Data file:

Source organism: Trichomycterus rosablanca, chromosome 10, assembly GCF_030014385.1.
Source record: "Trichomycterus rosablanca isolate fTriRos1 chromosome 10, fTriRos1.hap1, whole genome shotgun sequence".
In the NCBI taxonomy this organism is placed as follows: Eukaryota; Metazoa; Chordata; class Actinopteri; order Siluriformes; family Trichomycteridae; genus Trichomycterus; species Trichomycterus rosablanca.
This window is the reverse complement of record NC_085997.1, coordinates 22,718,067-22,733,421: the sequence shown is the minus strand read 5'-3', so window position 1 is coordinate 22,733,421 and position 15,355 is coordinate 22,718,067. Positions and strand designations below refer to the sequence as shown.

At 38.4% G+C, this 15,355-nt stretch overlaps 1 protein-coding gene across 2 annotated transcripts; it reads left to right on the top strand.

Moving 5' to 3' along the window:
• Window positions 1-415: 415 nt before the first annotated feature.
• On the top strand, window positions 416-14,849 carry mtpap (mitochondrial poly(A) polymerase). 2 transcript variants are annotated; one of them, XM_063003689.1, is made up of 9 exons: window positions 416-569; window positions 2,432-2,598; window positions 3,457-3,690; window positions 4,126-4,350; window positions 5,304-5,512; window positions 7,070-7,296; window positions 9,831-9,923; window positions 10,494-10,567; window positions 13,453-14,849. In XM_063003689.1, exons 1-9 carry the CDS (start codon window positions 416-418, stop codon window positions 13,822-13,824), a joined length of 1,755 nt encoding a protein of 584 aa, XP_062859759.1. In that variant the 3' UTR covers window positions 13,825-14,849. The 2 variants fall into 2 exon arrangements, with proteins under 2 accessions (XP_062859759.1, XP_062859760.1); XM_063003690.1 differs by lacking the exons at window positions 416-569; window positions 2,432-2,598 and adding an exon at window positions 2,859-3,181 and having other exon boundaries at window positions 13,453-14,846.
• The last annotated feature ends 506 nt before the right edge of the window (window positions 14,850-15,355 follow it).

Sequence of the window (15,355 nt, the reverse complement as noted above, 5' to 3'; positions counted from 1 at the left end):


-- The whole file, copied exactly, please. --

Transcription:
Source organism: Trichomycterus rosablanca, chromosome 10, assembly GCF_030014385.1.
Source record: "Trichomycterus rosablanca isolate fTriRos1 chromosome 10, fTriRos1.hap1, whole genome shotgun sequence".
In the NCBI taxonomy this organism is placed as follows: Eukaryota; Metazoa; Chordata; class Actinopteri; order Siluriformes; family Trichomycteridae; genus Trichomycterus; species Trichomycterus rosablanca.
This window is the reverse complement of record NC_085997.1, coordinates 22,718,067-22,733,421: the sequence shown is the minus strand read 5'-3', so window position 1 is coordinate 22,733,421 and position 15,355 is coordinate 22,718,067. Positions and strand designations below refer to the sequence as shown.

At 38.4% G+C, this 15,355-nt stretch overlaps 1 protein-coding gene across 2 annotated transcripts; it reads left to right on the top strand.

Moving 5' to 3' along the window:
• Window positions 1-415: 415 nt before the first annotated feature.
• On the top strand, window positions 416-14,849 carry mtpap (mitochondrial poly(A) polymerase). 2 transcript variants are annotated; one of them, XM_063003689.1, is made up of 9 exons: window positions 416-569; window positions 2,432-2,598; window positions 3,457-3,690; window positions 4,126-4,350; window positions 5,304-5,512; window positions 7,070-7,296; window positions 9,831-9,923; window positions 10,494-10,567; window positions 13,453-14,849. In XM_063003689.1, exons 1-9 carry the CDS (start codon window positions 416-418, stop codon window positions 13,822-13,824), a joined length of 1,755 nt encoding a protein of 584 aa, XP_062859759.1. In that variant the 3' UTR covers window positions 13,825-14,849. The 2 variants fall into 2 exon arrangements, with proteins under 2 accessions (XP_062859759.1, XP_062859760.1); XM_063003690.1 differs by lacking the exons at window positions 416-569; window positions 2,432-2,598 and adding an exon at window positions 2,859-3,181 and having other exon boundaries at window positions 13,453-14,846.
• The last annotated feature ends 506 nt before the right edge of the window (window positions 14,850-15,355 follow it).

Sequence of the window (15,355 nt, the reverse complement as noted above, 5' to 3'; positions counted from 1 at the left end):